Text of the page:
No electronics ban on flights to US from Israel
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No electronics ban on flights to US from Israel

Israel's Airports Authority says Jewish state has not received any instructions from US on new policy

El Al airplanes on the tarmac at the Ben Gurion International Airport on August 14, 2012. (Moshe Shai/Flash90)
El Al airplanes on the tarmac at the Ben Gurion International Airport on August 14, 2012. (Moshe Shai/Flash90)

Flights from Israel will not be subject to the temporary ban on passengers on US-bound flights bringing electronic devices such as laptops and iPads on board in their carry-on luggage, an Israeli official said Tuesday.

“As of now Israel has not heard of any changes to the policy. We are not on the list,” Ofer Lefler, a spokesman for Israel’s Airports Authority told The Times of Israel.

The ban, which takes effect on Tuesday on a number of Middle Eastern airlines, was revealed Monday in statements from Royal Jordanian Airlines and the official news agency of Saudi Arabia.

A US official said the ban will apply to nonstop flights to the US from 10 airports in eight countries. The official did not name the airports or the countries. The official was not authorized to disclose the details of the ban ahead of a public announcement and spoke on condition of anonymity.

El Al has not received any such instructions.

The reason for the ban was not immediately clear. David Lapan, a spokesman for Homeland Security Department, declined to comment. The Transportation Security Administration, part of Homeland Security, also declined to comment.

In this Jan. 7, 2016 file photo, a laptop is seen in Las Vegas. Royal Jordanian Airlines is advising passengers that laptops, iPads, cameras and other electronics won’t be allowed in carry-on luggage for US-bound flights starting Tuesday, March 21, 2017. (AP/John Locher, File)
In this Jan. 7, 2016 file photo, a laptop is seen in Las Vegas. Royal Jordanian Airlines is advising passengers that laptops, iPads, cameras and other electronics won’t be allowed in carry-on luggage for US-bound flights starting Tuesday, March 21, 2017. (AP/John Locher, File)

Royal Jordanian said cellphones and medical devices were excluded from the ban. Everything else, the airline said, would need to be packed in checked luggage. It was unclear to what other countries and airlines the ban would apply.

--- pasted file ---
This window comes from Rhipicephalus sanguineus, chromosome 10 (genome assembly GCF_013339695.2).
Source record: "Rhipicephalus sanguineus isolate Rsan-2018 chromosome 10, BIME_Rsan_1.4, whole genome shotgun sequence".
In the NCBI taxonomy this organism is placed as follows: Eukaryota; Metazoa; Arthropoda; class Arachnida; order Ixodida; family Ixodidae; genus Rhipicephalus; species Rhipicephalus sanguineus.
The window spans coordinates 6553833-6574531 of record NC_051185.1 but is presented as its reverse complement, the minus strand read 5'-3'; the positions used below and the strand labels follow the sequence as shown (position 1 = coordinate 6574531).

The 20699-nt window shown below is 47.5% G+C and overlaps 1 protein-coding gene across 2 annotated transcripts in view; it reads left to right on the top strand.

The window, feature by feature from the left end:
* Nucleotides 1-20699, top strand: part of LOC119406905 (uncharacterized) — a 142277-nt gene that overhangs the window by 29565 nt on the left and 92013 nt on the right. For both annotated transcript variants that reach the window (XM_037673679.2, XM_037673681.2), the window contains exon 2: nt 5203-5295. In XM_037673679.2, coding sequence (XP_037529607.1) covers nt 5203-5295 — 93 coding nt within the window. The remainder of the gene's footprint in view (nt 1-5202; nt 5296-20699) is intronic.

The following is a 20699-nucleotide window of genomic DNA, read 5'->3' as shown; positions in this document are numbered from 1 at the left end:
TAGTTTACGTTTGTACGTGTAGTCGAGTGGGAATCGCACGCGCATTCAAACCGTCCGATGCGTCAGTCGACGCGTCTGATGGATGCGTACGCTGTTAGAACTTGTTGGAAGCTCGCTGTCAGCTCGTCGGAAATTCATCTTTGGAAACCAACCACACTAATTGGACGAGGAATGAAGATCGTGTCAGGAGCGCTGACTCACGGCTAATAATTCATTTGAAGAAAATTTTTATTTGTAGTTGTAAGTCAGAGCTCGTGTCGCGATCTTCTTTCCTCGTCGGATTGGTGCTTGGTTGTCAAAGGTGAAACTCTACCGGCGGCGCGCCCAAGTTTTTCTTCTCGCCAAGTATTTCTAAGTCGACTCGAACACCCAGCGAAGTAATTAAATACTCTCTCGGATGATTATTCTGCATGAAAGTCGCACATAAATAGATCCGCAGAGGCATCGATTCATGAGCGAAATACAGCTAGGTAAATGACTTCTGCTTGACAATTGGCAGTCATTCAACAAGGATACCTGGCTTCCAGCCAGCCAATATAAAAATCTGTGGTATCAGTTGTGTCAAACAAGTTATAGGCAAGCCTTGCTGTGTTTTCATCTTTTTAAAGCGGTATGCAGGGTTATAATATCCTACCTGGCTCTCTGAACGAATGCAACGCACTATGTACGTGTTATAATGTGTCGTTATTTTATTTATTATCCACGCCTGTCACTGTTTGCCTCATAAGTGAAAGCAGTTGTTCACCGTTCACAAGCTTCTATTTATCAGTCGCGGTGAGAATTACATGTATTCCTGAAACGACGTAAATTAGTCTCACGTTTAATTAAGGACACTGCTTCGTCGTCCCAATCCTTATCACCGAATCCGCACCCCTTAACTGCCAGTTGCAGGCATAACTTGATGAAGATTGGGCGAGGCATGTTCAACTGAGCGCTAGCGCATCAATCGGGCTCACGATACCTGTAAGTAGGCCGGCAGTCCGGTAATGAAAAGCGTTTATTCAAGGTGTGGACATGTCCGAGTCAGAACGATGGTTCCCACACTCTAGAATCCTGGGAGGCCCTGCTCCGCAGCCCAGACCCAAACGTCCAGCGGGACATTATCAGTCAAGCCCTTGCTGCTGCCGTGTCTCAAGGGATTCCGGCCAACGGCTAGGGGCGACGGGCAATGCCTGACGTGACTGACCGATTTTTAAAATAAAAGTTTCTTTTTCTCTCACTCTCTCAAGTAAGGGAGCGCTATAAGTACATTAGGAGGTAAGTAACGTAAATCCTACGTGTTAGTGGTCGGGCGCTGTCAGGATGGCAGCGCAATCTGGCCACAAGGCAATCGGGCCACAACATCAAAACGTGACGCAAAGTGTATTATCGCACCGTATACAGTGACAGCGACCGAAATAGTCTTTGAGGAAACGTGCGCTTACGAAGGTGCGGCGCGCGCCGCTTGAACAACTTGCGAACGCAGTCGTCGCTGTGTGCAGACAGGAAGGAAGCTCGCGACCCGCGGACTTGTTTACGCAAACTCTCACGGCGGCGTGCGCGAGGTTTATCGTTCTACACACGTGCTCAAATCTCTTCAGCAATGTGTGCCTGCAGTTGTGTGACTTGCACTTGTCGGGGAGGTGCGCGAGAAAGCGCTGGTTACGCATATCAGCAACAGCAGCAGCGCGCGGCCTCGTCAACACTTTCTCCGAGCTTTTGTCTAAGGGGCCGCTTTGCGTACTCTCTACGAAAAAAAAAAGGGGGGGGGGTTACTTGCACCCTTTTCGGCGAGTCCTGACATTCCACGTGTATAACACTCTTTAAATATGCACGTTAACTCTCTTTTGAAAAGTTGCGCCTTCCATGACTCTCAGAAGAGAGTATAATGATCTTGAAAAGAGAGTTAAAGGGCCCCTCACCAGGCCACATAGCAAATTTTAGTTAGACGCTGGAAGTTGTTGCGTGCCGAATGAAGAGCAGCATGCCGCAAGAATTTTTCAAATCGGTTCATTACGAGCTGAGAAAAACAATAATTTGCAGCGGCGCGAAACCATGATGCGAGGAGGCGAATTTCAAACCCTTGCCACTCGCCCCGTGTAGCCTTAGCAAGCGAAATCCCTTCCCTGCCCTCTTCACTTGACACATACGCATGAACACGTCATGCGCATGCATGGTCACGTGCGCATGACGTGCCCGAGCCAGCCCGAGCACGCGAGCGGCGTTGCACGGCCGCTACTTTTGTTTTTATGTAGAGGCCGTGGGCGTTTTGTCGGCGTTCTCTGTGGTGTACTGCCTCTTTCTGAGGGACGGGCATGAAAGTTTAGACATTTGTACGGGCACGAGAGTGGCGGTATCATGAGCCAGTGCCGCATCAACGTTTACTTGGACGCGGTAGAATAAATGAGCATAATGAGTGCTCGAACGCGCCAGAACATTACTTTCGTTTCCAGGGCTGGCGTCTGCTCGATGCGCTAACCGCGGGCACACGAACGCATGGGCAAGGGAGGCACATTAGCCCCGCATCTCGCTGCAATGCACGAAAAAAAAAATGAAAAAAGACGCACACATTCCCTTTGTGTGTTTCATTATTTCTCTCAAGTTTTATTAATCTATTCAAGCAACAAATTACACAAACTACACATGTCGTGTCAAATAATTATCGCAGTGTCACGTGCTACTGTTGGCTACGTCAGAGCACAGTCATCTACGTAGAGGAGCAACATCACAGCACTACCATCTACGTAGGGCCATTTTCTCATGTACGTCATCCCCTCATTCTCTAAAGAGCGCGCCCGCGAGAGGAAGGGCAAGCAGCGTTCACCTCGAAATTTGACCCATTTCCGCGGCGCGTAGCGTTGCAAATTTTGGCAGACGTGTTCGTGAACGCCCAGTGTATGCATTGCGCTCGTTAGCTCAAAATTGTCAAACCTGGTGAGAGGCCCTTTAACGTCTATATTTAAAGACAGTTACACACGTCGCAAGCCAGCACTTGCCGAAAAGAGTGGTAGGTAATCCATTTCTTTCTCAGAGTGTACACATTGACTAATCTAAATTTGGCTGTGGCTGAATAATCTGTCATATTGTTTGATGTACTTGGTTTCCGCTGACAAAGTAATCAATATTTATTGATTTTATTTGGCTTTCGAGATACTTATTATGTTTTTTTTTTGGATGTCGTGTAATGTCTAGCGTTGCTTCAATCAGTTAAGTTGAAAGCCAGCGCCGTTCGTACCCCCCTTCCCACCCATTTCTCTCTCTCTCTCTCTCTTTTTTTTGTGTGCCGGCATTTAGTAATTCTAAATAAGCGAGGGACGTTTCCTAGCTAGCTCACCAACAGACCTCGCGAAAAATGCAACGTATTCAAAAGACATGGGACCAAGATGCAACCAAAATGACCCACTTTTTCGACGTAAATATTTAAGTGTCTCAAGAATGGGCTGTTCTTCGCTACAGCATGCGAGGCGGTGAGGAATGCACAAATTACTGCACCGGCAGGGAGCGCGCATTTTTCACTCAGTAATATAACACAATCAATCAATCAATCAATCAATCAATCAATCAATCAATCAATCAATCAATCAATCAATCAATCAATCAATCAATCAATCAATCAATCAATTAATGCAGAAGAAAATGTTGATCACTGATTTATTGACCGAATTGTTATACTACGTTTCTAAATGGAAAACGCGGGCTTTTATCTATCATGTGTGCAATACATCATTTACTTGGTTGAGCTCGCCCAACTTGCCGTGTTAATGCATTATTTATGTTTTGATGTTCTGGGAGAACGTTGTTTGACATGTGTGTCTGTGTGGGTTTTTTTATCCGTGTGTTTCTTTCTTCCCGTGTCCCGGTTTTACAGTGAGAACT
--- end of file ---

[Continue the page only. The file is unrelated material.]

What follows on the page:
Homeland Security Secretary John Kelly phoned lawmakers over the weekend to brief them on aviation security issues that have prompted the impending electronics ban, according to a congressional aide briefed on the discussion. The aide was not authorized to speak publicly about the issue and spoke on the condition of anonymity.

A US government official said such a ban had been considered for several weeks. The official spoke on the condition of anonymity to disclose the internal security discussions by the federal government.

Royal Jordanian said the electronics ban affects its flights to New York, Chicago, Detroit and Montreal. The Saudi statement said flights from Riyadh and Jeddah would be impacted.

The ban would begin just before Wednesday’s meeting of the US-led coalition against the Islamic State group in Washington. A number of top Arab officials were expected to attend the State Department gathering. It was unclear whether their travel plans were related to any increased worry about security threats.

Brian Jenkins, an aviation-security expert at the Rand Corp., said the nature of the security measure suggested that it was driven by intelligence of a possible attack. He added that there could be concern about inadequate passenger screening or even conspiracies involving insiders — airport or airline employees — in some countries.

Another aviation-security expert, professor Jeffrey Price of Metropolitan State University of Denver, said there were disadvantages to having everyone put their electronics in checked baggage. Thefts from baggage would skyrocket, as when Britain tried a similar ban in 2006, he said, and some laptops have batteries that can catch fire — an event easier to detect in the cabin than in the cargo hold.

Most major airports in the United States have a computer tomography or CT scanner for checked baggage, which creates a detailed picture of a bag’s contents. They can warn an operator of potentially dangerous material, and may provide better security than the X-ray machines used to screen passengers and their carry-on bags. All checked baggage must be screened for explosives.

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